WELL, YOU CAN’T FIRE ME—I’M QUITTING—AND I’M REVERSING THE CHARGES ON THIS CALL—SO SUE ME!

31 December 1941, Miami (FL) Herald, “Royal Pam Scores a Hit” by Dorothy Dey, pg. 1-B, col. 2:
This is a hit revue and if you don’t think so sue me.

28 February 1942, Evansville (IN) Press, “Going Places” with Ernie Pyle, pg. 4, col. 6:
That’s all. Now go take a look if somebody has stolen your tires while you’ve been reading this. If so, sue me in 1947.

17 January 1944, The Oregonian (Portland, OR), “Behind the Mike” with William Moyes, pg. 7, col. 4:
I don’t make any money in this army, so sue me, along with Janina Venable.

1 November 1945, Tacoma (WA) News Tribune, pg. 28, col. 1 ad:
“So...Sue Me!”
(Tacoma Hairdressers Association.—ed.)

10 July 1947, The Jewish Advocate (Boston, MA), “Summer Session” by Bernie Garber, pg. 6, col. 1:
Got to see “Annie Get Your Gun”...either Ethel Merman was tired or I was or the songs are now too old...not as good as Oklahma by far...so sue me!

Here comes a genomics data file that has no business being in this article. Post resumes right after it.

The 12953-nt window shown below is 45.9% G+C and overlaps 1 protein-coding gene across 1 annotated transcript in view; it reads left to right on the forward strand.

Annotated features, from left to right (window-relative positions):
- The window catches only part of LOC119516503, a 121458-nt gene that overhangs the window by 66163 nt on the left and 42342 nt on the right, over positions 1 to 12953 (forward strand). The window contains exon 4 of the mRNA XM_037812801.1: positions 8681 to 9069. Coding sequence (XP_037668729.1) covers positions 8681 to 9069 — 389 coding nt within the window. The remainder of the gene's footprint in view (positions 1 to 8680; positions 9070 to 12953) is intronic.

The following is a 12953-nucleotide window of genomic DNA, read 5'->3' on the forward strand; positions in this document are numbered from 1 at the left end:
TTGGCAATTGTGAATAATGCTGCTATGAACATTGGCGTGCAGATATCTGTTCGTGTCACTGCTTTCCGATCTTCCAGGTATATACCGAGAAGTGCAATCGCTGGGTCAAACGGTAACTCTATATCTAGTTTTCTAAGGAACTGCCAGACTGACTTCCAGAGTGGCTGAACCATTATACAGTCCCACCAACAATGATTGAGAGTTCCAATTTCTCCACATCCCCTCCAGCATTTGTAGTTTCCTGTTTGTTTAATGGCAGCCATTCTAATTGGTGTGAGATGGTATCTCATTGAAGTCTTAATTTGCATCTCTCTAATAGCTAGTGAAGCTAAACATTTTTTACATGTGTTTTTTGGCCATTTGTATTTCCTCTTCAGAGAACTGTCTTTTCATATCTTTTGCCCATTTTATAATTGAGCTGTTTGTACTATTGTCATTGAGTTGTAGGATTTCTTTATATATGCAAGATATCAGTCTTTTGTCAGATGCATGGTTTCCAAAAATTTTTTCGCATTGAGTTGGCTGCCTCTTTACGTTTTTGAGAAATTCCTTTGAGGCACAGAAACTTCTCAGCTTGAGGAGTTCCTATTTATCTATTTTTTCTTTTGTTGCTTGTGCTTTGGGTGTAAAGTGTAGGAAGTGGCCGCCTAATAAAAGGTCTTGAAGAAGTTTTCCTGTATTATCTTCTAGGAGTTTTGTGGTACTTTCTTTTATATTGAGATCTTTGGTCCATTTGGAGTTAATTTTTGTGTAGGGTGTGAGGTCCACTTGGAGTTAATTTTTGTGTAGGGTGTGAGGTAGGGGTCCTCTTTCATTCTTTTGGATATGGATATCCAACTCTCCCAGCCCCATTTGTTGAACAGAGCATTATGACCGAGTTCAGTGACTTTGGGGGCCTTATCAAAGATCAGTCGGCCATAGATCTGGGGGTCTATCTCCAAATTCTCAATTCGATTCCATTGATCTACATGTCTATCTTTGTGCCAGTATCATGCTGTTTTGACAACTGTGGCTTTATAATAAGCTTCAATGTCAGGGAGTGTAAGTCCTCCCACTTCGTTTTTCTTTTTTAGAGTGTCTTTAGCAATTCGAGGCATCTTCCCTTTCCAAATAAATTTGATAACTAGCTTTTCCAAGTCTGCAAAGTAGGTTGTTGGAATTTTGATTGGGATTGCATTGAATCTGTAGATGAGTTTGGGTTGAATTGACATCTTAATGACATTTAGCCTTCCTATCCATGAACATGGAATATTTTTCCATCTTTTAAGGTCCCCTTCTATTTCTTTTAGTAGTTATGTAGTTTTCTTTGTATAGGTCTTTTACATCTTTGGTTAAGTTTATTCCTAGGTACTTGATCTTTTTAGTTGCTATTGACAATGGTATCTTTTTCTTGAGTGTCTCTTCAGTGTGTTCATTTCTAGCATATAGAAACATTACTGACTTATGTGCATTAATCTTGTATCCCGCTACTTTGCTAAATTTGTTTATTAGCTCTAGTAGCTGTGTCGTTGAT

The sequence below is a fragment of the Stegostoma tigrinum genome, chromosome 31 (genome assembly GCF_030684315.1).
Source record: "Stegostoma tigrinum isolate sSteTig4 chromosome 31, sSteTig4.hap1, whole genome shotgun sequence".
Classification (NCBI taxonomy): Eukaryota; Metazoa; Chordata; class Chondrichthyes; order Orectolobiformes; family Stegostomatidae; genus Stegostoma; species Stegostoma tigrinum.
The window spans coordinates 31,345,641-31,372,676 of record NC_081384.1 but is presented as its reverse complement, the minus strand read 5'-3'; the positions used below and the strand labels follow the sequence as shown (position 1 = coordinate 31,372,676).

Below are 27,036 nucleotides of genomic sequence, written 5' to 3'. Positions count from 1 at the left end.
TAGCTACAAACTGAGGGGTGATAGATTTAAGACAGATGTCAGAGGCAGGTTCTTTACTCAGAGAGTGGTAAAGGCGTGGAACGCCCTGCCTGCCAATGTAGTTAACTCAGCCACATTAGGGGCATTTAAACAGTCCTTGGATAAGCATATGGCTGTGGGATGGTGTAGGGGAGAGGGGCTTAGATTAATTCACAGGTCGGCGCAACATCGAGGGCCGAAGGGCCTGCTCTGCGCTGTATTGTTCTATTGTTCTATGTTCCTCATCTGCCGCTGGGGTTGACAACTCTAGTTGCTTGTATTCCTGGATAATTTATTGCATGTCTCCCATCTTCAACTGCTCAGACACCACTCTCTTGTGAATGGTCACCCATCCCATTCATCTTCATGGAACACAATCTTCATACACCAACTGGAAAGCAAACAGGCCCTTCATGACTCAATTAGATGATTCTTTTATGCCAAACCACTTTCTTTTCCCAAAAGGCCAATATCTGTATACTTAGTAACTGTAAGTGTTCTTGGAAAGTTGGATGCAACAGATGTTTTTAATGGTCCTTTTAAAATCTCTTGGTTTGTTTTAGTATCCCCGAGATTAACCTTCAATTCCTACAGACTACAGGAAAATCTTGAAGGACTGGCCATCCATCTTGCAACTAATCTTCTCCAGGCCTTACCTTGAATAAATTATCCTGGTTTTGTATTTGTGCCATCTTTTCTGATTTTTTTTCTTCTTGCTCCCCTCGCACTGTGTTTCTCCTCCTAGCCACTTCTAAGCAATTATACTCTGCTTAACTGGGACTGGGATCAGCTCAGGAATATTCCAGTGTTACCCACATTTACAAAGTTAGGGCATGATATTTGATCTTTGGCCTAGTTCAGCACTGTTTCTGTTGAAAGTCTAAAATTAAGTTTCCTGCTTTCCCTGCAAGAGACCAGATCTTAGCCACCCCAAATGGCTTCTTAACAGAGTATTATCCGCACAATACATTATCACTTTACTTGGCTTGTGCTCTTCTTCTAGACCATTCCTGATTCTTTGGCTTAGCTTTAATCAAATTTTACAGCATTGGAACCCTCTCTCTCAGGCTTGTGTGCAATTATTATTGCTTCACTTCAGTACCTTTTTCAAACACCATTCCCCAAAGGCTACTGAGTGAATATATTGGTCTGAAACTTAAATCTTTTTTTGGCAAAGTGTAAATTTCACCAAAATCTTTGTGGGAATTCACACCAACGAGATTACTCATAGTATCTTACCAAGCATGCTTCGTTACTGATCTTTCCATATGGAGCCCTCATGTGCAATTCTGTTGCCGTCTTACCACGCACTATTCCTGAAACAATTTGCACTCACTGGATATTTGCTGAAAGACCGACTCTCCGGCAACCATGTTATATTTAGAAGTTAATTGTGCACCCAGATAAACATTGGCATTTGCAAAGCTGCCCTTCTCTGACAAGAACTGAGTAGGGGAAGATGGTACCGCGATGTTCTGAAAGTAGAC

29 January 1948, The Jewish Advocate (Boston, MA), “Gene Dennis Days...,” pg. 7, col. 2:
All of which may finally tell whether you can get blood out of a ‘Rock. (So sue me because it should have said ‘stone’!)

OCLC WorldCat record
So Sue Me! The Story of a Community Court
Author: David N Smith; James Yaffe
Edition/Format: Article Article
Publication: Harvard Law Review, v87 n8 (197406)

OCLC WorldCat record
“And, like a fool, I said, ‘So sue me.’” : cartoon for The New Yorker
Author: Henry Martin; Melvin R Seiden; Janine Luke
Publisher: 1987.
Edition/Format: Image : Original artwork : Picture : English
Summary:
Homeless bum speaks to businessman as they sit on a park bench.

OCLC WorldCat record
So sue me! : cartoons on the law
Author: Sidney Harris
Publisher: New Brunswick, N.J. : Rutgers University, ©1993.
Edition/Format: Print book : English
Summary:
This paperback edition of M.I.A. or Mythmaking in America adds major new material about Ross Perot’s role, the 1991-1992 Senate investigation, and illegal operations authorized by Ronald Reagan. “A calm and thoughtful book on a firestorm of a subject.... Intelligent, provocative, and courageous."” - Kirkus Reviews

Urban Dictionary
so sue me
Just what are going to do about it?
I’m an American, so sue me.
#what are you going to?#there’s nothing you can do#like complaining will do anything#you can’t stop me#sue me
by Light Joker March 05, 2006

Posted by Barry Popik
New York CityGovernment/Law/Politics/Military • Tuesday, November 12, 2019 • Permalink